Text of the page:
We visit the honeypot town near Bristol which has declared a ‘housing crisis’
Locals are struggling to find somewhere to live in their own town
‘You can’t find anywhere that is affordable’ - that’s the view of many people living in a beautiful market town an hour from Bristol where the council has declared a ‘housing crisis’.
The average price of rent in Frome - named as the Somerset winner of the best place to live earlier this year - has gone up to £1,499 according to the town council due to an influx of visitors and second-home owners from London.
The council has worked out that the £1.5k-a-month rental cost is 50% higher than the average local salary. Councillor Polly Lamb, who proposed the emergency declaration, said locals were now being driven out of the town.
The town itself could be described as ‘the quintessential market town’ with a weekly market in Market Yard taking place twice a week plus a once-a-month Frome Independent. The town also boasts one of Europe’s best preserved medieval shopping streets, Cheap Street which has a ‘leat’ (a narrow stream) running down the middle, taking water from Grade II-listed St John the Baptist Church at the top.
But all that charm and history has led to problems for locals, who are literally clambering over each other to find a place to live.
Sophie Mullins, 36, owner of zero-waste refills shop, said: “I sold my house so that I could open my own independent business in Frome, therefore I was looking to rent. ’I managed to find a property and I was in there for about two years.
“We ended up getting very difficult neighbours and I was pregnant, so we were looking to move. ’We were looking for a rental for about four months with no luck. We had dogs too, so it was extremely difficult to find a landlord that would take them as well. We only managed to find a property because our friends had neighbours who were moving out and passed our contact details directly onto the landlord.”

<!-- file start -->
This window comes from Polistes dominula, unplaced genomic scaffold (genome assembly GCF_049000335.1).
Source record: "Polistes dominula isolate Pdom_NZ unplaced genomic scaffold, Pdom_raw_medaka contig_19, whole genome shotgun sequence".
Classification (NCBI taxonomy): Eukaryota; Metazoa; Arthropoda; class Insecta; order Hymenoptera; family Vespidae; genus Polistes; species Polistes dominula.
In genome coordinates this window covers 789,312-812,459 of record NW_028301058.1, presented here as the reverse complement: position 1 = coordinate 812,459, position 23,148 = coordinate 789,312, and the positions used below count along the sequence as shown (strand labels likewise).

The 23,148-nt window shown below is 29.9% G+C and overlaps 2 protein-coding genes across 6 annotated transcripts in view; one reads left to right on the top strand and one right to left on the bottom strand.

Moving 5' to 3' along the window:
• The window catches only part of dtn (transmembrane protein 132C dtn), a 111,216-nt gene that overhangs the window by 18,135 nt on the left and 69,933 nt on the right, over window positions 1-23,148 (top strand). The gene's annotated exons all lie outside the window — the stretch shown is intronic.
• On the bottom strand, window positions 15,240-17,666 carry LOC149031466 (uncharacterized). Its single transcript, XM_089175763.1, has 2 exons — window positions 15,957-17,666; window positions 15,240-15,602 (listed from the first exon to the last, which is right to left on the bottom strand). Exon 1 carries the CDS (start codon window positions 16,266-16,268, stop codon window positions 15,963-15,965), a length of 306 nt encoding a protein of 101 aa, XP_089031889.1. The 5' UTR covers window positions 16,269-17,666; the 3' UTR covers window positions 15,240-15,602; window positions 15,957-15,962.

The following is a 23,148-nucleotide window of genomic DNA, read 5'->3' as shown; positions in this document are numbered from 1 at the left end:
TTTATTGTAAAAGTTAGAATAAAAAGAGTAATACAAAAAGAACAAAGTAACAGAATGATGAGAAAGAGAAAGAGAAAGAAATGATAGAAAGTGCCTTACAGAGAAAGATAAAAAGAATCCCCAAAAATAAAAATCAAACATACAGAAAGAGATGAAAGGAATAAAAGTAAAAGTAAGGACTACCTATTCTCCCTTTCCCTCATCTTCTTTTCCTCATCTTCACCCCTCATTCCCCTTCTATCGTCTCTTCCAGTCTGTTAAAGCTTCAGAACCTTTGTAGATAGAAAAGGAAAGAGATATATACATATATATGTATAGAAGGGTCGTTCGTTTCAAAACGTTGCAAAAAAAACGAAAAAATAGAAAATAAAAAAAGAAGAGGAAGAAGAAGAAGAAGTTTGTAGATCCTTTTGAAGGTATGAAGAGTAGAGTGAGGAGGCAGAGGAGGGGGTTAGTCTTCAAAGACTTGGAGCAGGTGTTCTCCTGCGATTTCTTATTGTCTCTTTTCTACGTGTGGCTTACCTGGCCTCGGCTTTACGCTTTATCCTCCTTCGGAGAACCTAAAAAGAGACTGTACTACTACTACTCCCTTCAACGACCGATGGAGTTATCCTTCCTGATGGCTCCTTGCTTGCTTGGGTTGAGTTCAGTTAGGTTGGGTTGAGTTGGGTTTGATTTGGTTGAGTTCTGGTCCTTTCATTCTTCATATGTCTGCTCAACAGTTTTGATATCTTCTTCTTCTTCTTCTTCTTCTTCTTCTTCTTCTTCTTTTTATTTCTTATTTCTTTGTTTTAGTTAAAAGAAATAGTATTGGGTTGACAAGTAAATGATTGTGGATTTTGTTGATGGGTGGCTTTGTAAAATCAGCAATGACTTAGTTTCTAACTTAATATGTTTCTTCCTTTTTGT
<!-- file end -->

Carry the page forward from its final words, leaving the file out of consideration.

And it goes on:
Lianna Denwood, 23, shop assistant, said: “I moved out of Bristol after finishing uni and went to work in London. ’When I finished that job I came home, but there was no point in going and renting somewhere as I wouldn’t be able to set myself up and get into the housing market so I decided to move home.
“My partner, who was also working in London, decided to move home too because his rent skyrocketed by a grand there. ’We’re both living in our separate households and we wanted to move out as soon as possible, but renting isn’t a possibility because if we want to buy in the future, our deposit money, our savings, everything, would be going on the rent.
“When you’re not earning enough, or earning a lot but only enough to cover your living expenses, you’re never going to get to a point where you can own your own property.”
An anonymous local resident, aged 41, said: “You can’t find anywhere that is affordable. Anywhere with an extra bedroom, which is what we need, is just completely out of our price range. We are currently renting a two bed and we need a three bed.
“The speed of which properties get let, when occasionally there are homes we think we could push ourselves to afford, we go to book a viewing and it’s already gone. The speed in which they get snapped up is ridiculous. There’s a handful of properties available in a price range we may be able to stretch to.
“Everything else is up and above [what we can afford], we work hard to pay for what we get at the moment. We’re just going to have to wait it out in our tiny house and hope things change.”
Local property developer Connor Raudsepp, 26, recently purchased a rundown one-bed flat Frome with a business partner – and hopes to put it on the rental market once complete. He said: “We’re not going to skip over that there’s profit in property development, the main reason I’m in it is for profit. However, this place has been empty and is going to serve a purpose in the future – putting a roof over somebody’s head.
“We’re not taking this money and then running off to The Bahamas, it’s going to be invested in another development somewhere else – another place being brought back to the market.”
Ironically though, rent rises are driving many of the artisan small businesses and cafes that define the town out of business.
Those looking for smaller-sized places to live are also impacted in the town. Rented roomsare now kno wn to go for as much as £500 a month, while a small one-person flat can cost over £1,000 a month.